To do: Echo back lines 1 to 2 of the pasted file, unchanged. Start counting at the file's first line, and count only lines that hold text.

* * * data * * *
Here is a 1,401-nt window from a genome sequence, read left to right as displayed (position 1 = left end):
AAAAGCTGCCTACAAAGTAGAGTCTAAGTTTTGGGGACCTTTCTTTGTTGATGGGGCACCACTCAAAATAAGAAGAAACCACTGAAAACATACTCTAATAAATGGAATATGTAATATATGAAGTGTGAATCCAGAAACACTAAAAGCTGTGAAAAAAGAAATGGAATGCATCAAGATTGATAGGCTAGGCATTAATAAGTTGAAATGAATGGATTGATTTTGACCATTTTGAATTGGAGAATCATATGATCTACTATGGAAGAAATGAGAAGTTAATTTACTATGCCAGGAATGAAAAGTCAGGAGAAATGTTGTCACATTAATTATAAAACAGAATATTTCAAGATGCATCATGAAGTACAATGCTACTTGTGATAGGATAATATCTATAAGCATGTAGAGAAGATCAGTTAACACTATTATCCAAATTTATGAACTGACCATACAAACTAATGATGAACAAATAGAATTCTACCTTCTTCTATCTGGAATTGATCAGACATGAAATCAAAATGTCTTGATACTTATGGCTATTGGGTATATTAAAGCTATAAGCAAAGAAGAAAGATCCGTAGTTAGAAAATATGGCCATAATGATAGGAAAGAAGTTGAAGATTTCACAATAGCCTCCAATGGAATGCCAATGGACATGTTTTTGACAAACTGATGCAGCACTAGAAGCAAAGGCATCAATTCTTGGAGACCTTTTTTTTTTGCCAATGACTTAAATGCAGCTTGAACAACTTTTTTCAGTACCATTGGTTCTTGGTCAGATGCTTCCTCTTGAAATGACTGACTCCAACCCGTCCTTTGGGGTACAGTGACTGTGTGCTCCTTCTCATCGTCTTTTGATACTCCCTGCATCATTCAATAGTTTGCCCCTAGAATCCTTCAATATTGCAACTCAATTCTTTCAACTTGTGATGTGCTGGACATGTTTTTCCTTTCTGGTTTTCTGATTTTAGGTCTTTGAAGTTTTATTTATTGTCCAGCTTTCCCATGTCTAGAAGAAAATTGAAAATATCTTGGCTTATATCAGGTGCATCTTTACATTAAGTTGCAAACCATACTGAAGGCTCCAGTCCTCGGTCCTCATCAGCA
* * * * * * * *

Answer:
Here is a 1,401-nt window from a genome sequence, read left to right as displayed (position 1 = left end):
AAAAGCTGCCTACAAAGTAGAGTCTAAGTTTTGGGGACCTTTCTTTGTTGATGGGGCACCACTCAAAATAAGAAGAAACCACTGAAAACATACTCTAATAAATGGAATATGTAATATATGAAGTGTGAATCCAGAAACACTAAAAGCTGTGAAAAAAGAAATGGAATGCATCAAGATTGATAGGCTAGGCATTAATAAGTTGAAATGAATGGATTGATTTTGACCATTTTGAATTGGAGAATCATATGATCTACTATGGAAGAAATGAGAAGTTAATTTACTATGCCAGGAATGAAAAGTCAGGAGAAATGTTGTCACATTAATTATAAAACAGAATATTTCAAGATGCATCATGAAGTACAATGCTACTTGTGATAGGATAATATCTATAAGCATGTAGAGAAGATCAGTTAACACTATTATCCAAATTTATGAACTGACCATACAAACTAATGATGAACAAATAGAATTCTACCTTCTTCTATCTGGAATTGATCAGACATGAAATCAAAATGTCTTGATACTTATGGCTATTGGGTATATTAAAGCTATAAGCAAAGAAGAAAGATCCGTAGTTAGAAAATATGGCCATAATGATAGGAAAGAAGTTGAAGATTTCACAATAGCCTCCAATGGAATGCCAATGGACATGTTTTTGACAAACTGATGCAGCACTAGAAGCAAAGGCATCAATTCTTGGAGACCTTTTTTTTTTGCCAATGACTTAAATGCAGCTTGAACAACTTTTTTCAGTACCATTGGTTCTTGGTCAGATGCTTCCTCTTGAAATGACTGACTCCAACCCGTCCTTTGGGGTACAGTGACTGTGTGCTCCTTCTCATCGTCTTTTGATACTCCCTGCATCATTCAATAGTTTGCCCCTAGAATCCTTCAATATTGCAACTCAATTCTTTCAACTTGTGATGTGCTGGACATGTTTTTCCTTTCTGGTTTTCTGATTTTAGGTCTTTGAAGTTTTATTTATTGTCCAGCTTTCCCATGTCTAGAAGAAAATTGAAAATATCTTGGCTTATATCAGGTGCATCTTTACATTAAGTTGCAAACCATACTGAAGGCTCCAGTCCTCGGTCCTCATCAGCA